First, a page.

A manufactured, two-headed protein has succeeded in awakening latently HIV-infected immune cells and summoning an immune response to kill them. This finding could become part of a therapy intended to cure HIV-positive individuals of the virus.

Researchers drew latently infected CD4 cells from people taking antiretrovirals (ARVs) to treat HIV and then incubated those cells in the laboratory with the individuals' own CD8 cells, also known as killer T-cells.  

They also adapted a protein, called VRC07-αCD3, for primates and gave it to monkeys infected with SIV—HIV's simian cousin—that were taking ARVs. The protein proved safe and well tolerated. The researchers are now testing to see how well it works in the animals.

One end of VRC07-αCD3 binds to a surface molecule on CD4 cells called the CD3 receptor; this causes the latently infected CD4 cells to start replicating again and to produce virus. The other end of the protein, which is based on an antibody called VRC07, binds to more than 90 percent of HIV strains found in the world.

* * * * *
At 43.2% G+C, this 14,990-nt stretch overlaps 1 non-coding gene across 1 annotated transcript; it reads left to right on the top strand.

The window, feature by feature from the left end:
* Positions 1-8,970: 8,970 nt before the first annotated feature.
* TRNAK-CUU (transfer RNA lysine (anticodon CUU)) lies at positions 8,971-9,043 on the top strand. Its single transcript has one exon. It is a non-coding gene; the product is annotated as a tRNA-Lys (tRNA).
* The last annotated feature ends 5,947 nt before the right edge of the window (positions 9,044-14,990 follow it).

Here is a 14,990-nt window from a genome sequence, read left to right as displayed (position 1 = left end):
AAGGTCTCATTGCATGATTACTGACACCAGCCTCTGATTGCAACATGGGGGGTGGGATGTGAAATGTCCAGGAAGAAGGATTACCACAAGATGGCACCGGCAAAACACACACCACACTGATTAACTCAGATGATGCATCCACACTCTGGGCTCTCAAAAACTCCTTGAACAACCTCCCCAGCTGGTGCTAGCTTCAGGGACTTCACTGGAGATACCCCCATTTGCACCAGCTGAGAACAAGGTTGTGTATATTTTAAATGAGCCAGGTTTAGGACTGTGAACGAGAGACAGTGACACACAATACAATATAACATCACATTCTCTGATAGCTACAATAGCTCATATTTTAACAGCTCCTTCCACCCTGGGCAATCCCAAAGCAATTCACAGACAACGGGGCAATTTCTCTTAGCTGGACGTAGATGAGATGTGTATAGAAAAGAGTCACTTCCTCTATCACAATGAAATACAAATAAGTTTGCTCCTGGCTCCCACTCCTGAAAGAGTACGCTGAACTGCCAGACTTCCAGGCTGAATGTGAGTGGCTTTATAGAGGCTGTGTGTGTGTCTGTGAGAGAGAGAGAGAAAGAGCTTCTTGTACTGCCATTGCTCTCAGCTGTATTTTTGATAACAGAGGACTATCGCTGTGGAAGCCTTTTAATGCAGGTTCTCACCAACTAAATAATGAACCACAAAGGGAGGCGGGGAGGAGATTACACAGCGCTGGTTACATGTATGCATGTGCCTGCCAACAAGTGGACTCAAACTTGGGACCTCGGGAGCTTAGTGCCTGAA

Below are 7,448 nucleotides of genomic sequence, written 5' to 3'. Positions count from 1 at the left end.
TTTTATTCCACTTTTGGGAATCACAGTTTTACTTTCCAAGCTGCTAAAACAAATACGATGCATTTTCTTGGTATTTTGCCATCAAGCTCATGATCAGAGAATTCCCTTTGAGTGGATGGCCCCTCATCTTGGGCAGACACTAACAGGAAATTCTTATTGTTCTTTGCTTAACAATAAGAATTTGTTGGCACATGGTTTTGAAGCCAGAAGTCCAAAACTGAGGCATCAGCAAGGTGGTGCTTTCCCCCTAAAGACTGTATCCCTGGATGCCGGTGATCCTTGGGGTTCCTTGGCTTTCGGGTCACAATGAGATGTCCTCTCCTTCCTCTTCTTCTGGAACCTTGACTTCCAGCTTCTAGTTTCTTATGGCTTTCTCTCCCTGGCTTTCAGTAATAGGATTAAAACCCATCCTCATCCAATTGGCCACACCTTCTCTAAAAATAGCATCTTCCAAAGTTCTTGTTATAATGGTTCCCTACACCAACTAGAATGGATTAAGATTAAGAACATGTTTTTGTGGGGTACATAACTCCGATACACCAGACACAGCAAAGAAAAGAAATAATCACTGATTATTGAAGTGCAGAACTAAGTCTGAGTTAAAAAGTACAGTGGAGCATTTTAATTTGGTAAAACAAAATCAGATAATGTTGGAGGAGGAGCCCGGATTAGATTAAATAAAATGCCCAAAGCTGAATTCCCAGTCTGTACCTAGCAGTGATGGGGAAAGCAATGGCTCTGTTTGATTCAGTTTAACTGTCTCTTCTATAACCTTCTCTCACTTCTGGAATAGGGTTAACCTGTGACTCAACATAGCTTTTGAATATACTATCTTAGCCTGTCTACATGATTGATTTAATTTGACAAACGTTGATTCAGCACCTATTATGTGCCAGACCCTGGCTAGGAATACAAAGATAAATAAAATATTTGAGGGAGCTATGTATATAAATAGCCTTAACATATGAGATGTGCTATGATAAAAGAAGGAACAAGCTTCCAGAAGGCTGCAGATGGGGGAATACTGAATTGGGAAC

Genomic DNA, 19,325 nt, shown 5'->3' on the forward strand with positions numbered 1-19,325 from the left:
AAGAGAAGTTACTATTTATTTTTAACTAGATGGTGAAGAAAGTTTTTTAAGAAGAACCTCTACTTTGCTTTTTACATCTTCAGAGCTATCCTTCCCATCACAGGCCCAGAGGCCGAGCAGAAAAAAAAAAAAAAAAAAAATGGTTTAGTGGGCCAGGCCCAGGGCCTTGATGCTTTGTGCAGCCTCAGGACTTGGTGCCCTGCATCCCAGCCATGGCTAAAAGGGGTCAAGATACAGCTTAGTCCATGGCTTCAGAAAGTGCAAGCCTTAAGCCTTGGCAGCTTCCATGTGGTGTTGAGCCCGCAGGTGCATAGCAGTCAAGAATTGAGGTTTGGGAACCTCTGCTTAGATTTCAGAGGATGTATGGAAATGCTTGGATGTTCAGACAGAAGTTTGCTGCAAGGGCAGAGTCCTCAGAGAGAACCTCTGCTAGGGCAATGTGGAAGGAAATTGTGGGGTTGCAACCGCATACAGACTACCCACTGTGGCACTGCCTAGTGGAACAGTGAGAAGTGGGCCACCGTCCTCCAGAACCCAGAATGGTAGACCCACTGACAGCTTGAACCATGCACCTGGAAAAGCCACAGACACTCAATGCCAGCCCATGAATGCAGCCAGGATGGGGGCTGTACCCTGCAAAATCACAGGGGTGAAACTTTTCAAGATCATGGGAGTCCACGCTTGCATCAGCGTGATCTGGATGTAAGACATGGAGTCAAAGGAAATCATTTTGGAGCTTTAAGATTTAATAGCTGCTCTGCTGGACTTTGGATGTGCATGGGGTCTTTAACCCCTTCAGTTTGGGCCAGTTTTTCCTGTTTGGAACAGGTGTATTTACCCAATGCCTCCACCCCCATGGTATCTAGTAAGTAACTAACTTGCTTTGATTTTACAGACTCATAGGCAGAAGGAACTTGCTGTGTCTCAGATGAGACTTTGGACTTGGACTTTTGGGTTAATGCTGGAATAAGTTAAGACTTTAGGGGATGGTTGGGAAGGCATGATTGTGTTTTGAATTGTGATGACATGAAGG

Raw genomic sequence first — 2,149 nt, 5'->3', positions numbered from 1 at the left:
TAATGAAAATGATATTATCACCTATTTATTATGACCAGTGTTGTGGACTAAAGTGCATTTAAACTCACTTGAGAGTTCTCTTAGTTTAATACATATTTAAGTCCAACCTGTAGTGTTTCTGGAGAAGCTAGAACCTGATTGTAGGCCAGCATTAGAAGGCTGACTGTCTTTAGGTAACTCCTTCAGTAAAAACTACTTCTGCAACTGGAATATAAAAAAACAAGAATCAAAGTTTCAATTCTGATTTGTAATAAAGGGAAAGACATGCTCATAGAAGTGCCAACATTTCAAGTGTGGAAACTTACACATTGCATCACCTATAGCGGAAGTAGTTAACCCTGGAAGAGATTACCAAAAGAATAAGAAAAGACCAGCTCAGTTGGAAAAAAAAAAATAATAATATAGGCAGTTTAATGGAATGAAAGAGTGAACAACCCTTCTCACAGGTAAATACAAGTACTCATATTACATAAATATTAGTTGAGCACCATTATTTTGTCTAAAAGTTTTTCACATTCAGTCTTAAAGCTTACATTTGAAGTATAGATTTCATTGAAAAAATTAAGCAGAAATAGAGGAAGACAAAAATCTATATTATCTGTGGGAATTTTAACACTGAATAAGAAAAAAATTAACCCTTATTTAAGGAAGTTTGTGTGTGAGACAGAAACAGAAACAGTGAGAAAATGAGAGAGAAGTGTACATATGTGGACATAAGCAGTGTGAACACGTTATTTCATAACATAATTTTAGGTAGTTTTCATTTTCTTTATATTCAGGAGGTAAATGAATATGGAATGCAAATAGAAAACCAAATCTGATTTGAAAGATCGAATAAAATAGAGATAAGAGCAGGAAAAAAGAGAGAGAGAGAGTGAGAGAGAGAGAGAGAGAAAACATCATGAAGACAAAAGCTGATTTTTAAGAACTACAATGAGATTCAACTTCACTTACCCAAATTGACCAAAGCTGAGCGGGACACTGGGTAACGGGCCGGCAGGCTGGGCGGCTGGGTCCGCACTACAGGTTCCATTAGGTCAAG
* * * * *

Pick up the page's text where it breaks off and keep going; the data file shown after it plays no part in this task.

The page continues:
To prompt the infected cell's death after causing it to once again produce new copies of HIV, VRC07-αCD3 detaches from the CD3 receptor and attaches one end of itself to pieces of HIV on the surface of the CD4 cell. Then the protein attaches its other end to the CD3 receptor on the surface of a CD8 cell. This activates the CD8 cell and draws it close to the infected CD4 cell to ultimately destroy it.

To read the NIH press release about the study, click here.

To read the study, click here.